Boks spring shock

South Africa am­bush the All Blacks

The Sunday Telegraph - Sport - - Front Page - By Ben Coles

This was the re­sult world rugby needed. Af­ter the Bri­tish and Ir­ish Lions won the sec­ond Test in Welling­ton last year, South Africa raided the same venue yes­ter­day for their first vic­tory over the All Blacks in New Zealand for nine years, scor­ing five tries, and then emp­tied the tank in de­fence to record a richly de­served vic­tory.

South Africa head coach Rassie Eras­mus has only been in the job a few months but can al­ready point to a se­ries win over Eng­land and vic­tory over the All Blacks on their home patch, should he need to si­lence any doubters.

In­cred­i­bly, it was Eras­mus who sug­gested be­fore this week­end that he might be out of a job had the Spring­boks lost in Welling­ton.

One image summed up his side’s ef­fort: the sight at the end of a sob­bing Pi­eter-Steph du Toit over­come by the mag­ni­tude of the Spring­boks’ achieve­ment.

The flanker con­trib­uted 28 of South Africa’s eye-wa­ter­ing tally of 226 tack­les, a large por­tion of them stem­ming from a des­per­ate de­fen­sive stand in the clos­ing stages when they were down to 14 men af­ter a yel­low card for Wasps full-back Wil­lie le Roux. New Zealand, by con­trast, made only 46 tack­les in the en­tire Test.

“All we wanted to do to­day was give our best, give 100 per cent for each other and make sure the guy next to you re­spects you af­ter the whis­tle,” said Spring­boks cap­tain Siya Kolisi.

“I can’t say much. Our main thing is ef­fort in our team. We’ve let our­selves down in the last cou­ple of games. I think we showed a lit­tle bit of what we can do tonight. We should be proud of our­selves, but there’s plenty more work to do.”

The All Blacks’ many mis­takes in this Test would have been ren­dered in­signif­i­cant had Beau­den Bar­rett or Damian McKen­zie re­mained in the pocket for a drop goal in the fi­nal min­utes, when the All Blacks’ for­wards were set­ting a strong plat­form up ahead deep in South Africa’s 22. Why nei­ther stayed in po­si­tion for the win­ning strike is a mys­tery. The sit­u­a­tion screamed out for a dropped goal.

This was a night to for­get for Bar­rett off the kick­ing tee. He landed a woe­ful two out of six kicks. The con­ver­sion needed to tie the game af­ter Ardie Savea’s 73rd-minute try hit a post.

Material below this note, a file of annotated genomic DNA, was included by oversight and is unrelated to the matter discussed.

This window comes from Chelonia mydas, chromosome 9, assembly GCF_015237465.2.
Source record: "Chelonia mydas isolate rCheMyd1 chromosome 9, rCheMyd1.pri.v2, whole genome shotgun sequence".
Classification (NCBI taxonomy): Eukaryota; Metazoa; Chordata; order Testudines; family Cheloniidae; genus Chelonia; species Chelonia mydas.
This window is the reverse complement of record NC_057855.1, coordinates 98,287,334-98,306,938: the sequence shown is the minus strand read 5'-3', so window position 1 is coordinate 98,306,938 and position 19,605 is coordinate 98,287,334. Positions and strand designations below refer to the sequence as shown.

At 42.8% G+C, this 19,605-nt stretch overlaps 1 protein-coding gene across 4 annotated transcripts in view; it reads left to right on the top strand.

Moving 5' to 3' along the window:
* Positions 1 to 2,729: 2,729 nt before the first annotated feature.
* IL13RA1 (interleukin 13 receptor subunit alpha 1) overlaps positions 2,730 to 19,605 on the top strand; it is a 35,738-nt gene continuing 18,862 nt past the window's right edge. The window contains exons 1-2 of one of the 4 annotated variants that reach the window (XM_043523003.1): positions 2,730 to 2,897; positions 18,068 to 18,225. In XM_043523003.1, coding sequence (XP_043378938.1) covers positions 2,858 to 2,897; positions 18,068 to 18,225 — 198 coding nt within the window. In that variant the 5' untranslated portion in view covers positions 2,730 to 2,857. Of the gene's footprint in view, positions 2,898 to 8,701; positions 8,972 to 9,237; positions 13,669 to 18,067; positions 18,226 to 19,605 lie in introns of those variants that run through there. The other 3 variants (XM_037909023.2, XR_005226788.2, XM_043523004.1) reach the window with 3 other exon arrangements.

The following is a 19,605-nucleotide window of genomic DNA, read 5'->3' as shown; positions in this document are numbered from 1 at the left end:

For all his un­doubted tal­ent, Bar­rett’s goal-kick­ing here was a hin­drance that will need to be rec­ti­fied be­fore next year’s Rugby World Cup. Jordie, his younger brother, may end up be­ing the pre­ferred op­tion – if he stays as full-back.

Head coach Steve Hansen might not be pre­pared to ad­mit it now, but he will be hap­pier to ad­dress the dropped-goal fud­dle and goal-kick­ing er­rors this week rather than any nearer to Ja­pan in 2019.

The out­come might have been un­fa­mil­iar for New Zealand but the start cer­tainly was, two stun­ning passes by Beau­den Bar­rett and Codie Tay­lor set­ting up tries for Jordie Bar­rett and Aaron Smith in the open­ing 15 min­utes to give the All Blacks a 12-0 lead.

Cue the tra­di­tional col­lapse from the away side, ex­cept this time pow­er­ful car­ries by the Spring­bok for­wards cre­ated an over­lap for ris­ing star Aphiwe Dyan­tyi to score his first try.

What fol­lowed was a sign that the All Blacks were not quite at the races.

Le Roux’s grub­ber was hacked up­field into touch by Dyan­tyi, with Jordie Bar­rett re­treat­ing to take a quick line-out. His long pass in­field to Rieko Ioane took a hor­ri­ble bounce and Le Roux was on hand to swoop in and score, giv­ing South Africa the lead for the first time.

By half-time, South Africa held a 24-17 lead, Mal­colm Marx’s try off a rolling maul and Han­dre Pollard’s penalty book­end­ing a score for Rieko Ioane.

Ch­es­lin Kolbe’s in­ter­cep­tion score ex­tended the vis­i­tors’ mar­gin, but once Ioane had scored his sec­ond – now on 18 tries in 18 Tests – the fa­mil­iar New Zealand come­back felt im­mi­nent. But a well-worked sec­ond score for Dyan­tyi made it 36-24.

Tries by Tay­lor and Savea closed the deficit, but Bar­rett missed both con­ver­sions, South Africa cling­ing on in de­fence to their two-point lead de­spite Le Roux’s yel­low card for a cyn­i­cal off­side.

All the in­gre­di­ents seemed to be on hand for the All Blacks to find a way to win, as they so of­ten do. Not this time, though. The re­match in Pre­to­ria next month will be fas­ci­nat­ing.

Per­haps by then, Beau­den Bar­rett will have worked through a few dropped-goal sce­nar­ios in train­ing.

“We threw ev­ery­thing at them. My boys kept work­ing hard, but the South Africans de­fended out­stand­ingly well and ob­vi­ously de­served their win,” All Blacks cap­tain Kieran Read said.

Stand­ing proud: South Africa’s Jesse Kriel cel­e­brates vic­tory over the All Blacks – their first in New Zealand for nine years

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